The city of Harrisburg's near-bankruptcy led to Pennsylvania's first and only local government takeover, the ousting of a seven-term mayor and his pending criminal trial - and aggressive, expensive parking enforcement in the state capital.
It also inspired legislation meant to prevent future financial disasters.
Three years after bills were first introduced, the state Senate has unanimously passed measures aimed at making public officials and their advisers more accountable when they indebt taxpayers.
The bills are the product of public hearings and outrage in the wake of the city defaulting on debt repayments. Harrisburg's obligations amounted to nearly half a billion dollars, presumably repayable by a city with 50,000 people, a 33 percent poverty rate and a largely exempt tax base typical of a government center.
Before the full-blown crisis, some city residents approached the state Ethics Commission about The Harrisburg Authority's financial habits.
The commission didn't investigate back then because it lacks jurisdiction, recounted state Sen. John Eichelberger, R-Blair, before Wednesday's vote.
A forensic audit ultimately revealed that, of all city agencies, the authority had the most direct role in creating the crippling debt - mainly because it was response incinerator and its failed retrofit project.
One of the bills passed would change expand the commission's scope to include water, sewer, parking and other municipal authorities. It also spells out conflicts of interest for authority officials - and that compromised contracts would be negated.
Another measure would more tightly monitor local debt.
Right now, counties, school districts and municipalities have to notify the state Department of Community & Economic Development when borrowing money.
After that, not much happens, according to testimony during legislative hearings in 2012.
Across state government, there are paperwork submission requirements - "but there aren't necessarily review requirements," says state Sen. Rob Teplitz, D-Dauphin.
"So we're making sure that that DCED that they're not just collecting papers and sticking them in a in a file cabinet somewhere," says Teplitz, whose constituency includes the city of Harrisburg.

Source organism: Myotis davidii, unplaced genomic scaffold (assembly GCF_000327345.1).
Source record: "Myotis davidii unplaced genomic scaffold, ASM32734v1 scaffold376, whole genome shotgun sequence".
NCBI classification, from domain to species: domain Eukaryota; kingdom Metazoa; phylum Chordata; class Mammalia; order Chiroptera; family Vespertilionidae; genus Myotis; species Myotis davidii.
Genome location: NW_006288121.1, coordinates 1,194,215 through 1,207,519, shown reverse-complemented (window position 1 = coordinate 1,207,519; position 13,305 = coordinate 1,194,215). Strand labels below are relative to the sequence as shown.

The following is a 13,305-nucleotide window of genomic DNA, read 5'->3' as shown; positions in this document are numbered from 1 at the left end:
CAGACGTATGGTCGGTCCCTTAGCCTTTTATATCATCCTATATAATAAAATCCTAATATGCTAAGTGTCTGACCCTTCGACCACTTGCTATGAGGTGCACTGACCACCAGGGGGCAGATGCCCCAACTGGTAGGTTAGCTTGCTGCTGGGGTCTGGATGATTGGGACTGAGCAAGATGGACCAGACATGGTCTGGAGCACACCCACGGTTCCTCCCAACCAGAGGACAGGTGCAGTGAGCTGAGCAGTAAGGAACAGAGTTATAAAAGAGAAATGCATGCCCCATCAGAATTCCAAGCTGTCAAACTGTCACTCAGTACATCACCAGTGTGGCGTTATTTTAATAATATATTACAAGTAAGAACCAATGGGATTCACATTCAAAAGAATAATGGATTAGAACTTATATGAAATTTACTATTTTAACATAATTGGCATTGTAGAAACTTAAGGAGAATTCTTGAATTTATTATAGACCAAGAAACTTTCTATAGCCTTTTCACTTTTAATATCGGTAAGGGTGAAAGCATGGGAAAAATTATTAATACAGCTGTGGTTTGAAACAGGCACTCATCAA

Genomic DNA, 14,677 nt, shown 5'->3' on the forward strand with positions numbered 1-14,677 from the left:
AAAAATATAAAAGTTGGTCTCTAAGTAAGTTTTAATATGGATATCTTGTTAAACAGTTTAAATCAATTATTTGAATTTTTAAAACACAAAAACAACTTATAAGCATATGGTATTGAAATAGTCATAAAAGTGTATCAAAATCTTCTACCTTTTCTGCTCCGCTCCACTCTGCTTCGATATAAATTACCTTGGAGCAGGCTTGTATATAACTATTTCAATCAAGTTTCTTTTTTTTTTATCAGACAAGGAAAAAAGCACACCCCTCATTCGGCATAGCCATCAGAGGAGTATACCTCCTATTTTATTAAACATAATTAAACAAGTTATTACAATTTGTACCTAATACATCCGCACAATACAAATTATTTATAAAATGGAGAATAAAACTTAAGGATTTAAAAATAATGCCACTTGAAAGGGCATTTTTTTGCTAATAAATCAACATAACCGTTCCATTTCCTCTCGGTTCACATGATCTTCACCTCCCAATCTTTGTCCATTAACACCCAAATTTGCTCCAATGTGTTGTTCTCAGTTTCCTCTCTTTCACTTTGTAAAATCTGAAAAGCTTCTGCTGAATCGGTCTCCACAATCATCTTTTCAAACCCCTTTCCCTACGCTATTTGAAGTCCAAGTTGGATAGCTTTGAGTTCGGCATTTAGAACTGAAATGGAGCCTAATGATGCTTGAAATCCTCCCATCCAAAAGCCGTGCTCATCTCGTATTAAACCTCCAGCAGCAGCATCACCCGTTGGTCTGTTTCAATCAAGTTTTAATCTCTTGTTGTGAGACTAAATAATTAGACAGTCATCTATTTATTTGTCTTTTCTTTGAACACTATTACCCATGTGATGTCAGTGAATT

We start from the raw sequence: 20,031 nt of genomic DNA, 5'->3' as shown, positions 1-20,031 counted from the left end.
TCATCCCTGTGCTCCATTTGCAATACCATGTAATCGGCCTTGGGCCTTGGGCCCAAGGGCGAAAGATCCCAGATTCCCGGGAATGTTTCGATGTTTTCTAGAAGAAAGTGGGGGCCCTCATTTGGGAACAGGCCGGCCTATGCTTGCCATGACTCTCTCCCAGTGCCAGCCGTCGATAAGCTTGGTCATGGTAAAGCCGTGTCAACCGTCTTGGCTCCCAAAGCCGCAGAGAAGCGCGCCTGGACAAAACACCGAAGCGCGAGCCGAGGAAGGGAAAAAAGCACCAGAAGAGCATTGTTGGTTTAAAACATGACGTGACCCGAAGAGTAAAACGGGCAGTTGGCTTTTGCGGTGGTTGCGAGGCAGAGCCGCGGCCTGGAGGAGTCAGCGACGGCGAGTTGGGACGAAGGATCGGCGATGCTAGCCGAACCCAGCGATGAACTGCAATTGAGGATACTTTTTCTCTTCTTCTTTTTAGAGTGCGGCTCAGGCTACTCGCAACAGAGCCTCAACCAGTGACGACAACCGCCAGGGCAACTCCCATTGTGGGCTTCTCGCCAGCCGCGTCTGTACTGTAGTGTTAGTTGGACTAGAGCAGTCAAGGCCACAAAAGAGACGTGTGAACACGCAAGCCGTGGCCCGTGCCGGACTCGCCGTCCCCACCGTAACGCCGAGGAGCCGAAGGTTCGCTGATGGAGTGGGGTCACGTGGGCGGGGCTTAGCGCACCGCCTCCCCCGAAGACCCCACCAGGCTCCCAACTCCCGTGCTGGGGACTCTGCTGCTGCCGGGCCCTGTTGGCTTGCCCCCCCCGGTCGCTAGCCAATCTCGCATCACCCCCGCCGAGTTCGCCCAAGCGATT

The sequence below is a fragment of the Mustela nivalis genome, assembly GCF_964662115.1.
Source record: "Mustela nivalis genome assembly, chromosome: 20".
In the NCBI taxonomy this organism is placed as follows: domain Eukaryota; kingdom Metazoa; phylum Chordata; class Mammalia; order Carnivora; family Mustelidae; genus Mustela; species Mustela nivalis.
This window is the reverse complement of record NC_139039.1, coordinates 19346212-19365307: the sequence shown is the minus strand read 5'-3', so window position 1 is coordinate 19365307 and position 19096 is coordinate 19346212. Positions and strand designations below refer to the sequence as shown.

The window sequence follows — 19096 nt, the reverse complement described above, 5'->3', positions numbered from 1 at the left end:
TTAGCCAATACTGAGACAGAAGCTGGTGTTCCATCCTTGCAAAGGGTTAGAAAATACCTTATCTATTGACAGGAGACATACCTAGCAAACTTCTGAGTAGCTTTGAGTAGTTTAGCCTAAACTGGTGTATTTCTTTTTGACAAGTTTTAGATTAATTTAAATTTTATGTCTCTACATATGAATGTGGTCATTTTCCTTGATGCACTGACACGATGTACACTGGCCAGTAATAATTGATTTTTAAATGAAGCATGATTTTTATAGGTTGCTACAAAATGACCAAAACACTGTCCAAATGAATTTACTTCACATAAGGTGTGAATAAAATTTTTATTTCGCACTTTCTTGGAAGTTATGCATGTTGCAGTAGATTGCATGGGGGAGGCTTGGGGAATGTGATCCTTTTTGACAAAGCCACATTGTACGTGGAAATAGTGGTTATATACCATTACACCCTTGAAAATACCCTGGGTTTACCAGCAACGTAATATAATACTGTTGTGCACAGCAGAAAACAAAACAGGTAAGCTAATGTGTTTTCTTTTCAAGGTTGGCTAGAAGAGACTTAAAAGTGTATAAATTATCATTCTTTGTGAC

DCED's new tracking system would not be accompanied by any power to block a bad deal.
Some provisions also have been weakened.
For example: originally, Teplitz, Eichelberger and other sponsors state Sen. John Blake, R-Lackawanna, and Mike Folmer, R-Lebanon, proposed bans on financial practices regarded by some as unwise: interest rate management agreements, known as swaps, and guaranties, which amount to government entities cosigning for one another.
The debate over swaps has been raging for years.
But, like guaranties, they've become integral to how some public agencies manage their finances. For others, they've caused irreparable damage.
The current versions of legislation targeting swaps and guaranties impose rules rather than bans. (There are four bills in all. The fourth, which deals with swaps, didn't go to a vote Wednesday).
Teplitz, who's running for his second term representing the Capital region, says he's not settling.
"We have very strong bills," he says. Teplitz also notes the inevitability of negotiation and compromise when "you try to take money away from one group of interests and give it to another."
Eichelberger, too, has acknowledged strong opposition from banks, financial management firms and their interest groups as well as officials from government agencies who boast the wherewithal to manage sophisticated financial instruments to taxpayers' benefit. Some made their positions public at hearings in recent years.
There are other provisions unchanged since first being suggested.
One would require written disclosures from private attorneys and financial advisers involved in public debt deals.
Another would make shirking their fiduciary responsibility a second-degree misdemeanor punishable by up to $5,000 in fines, two years in prison and limitations on their entire firm's business dealings.
All of this now goes the House of Representatives.
Teplitz says he hopes lawmakers in the House "understand all the work that done so they don't go back to square one and revisit issues that yeah we would have liked but we negotiated away or compromised."
The House isn't due to convene again until three weeks from now, for one of eight session days remaining on the legislative calendar.
Editor's note: This post has been updated to correct the number of days remaining in the House of Representatives legislative calendar.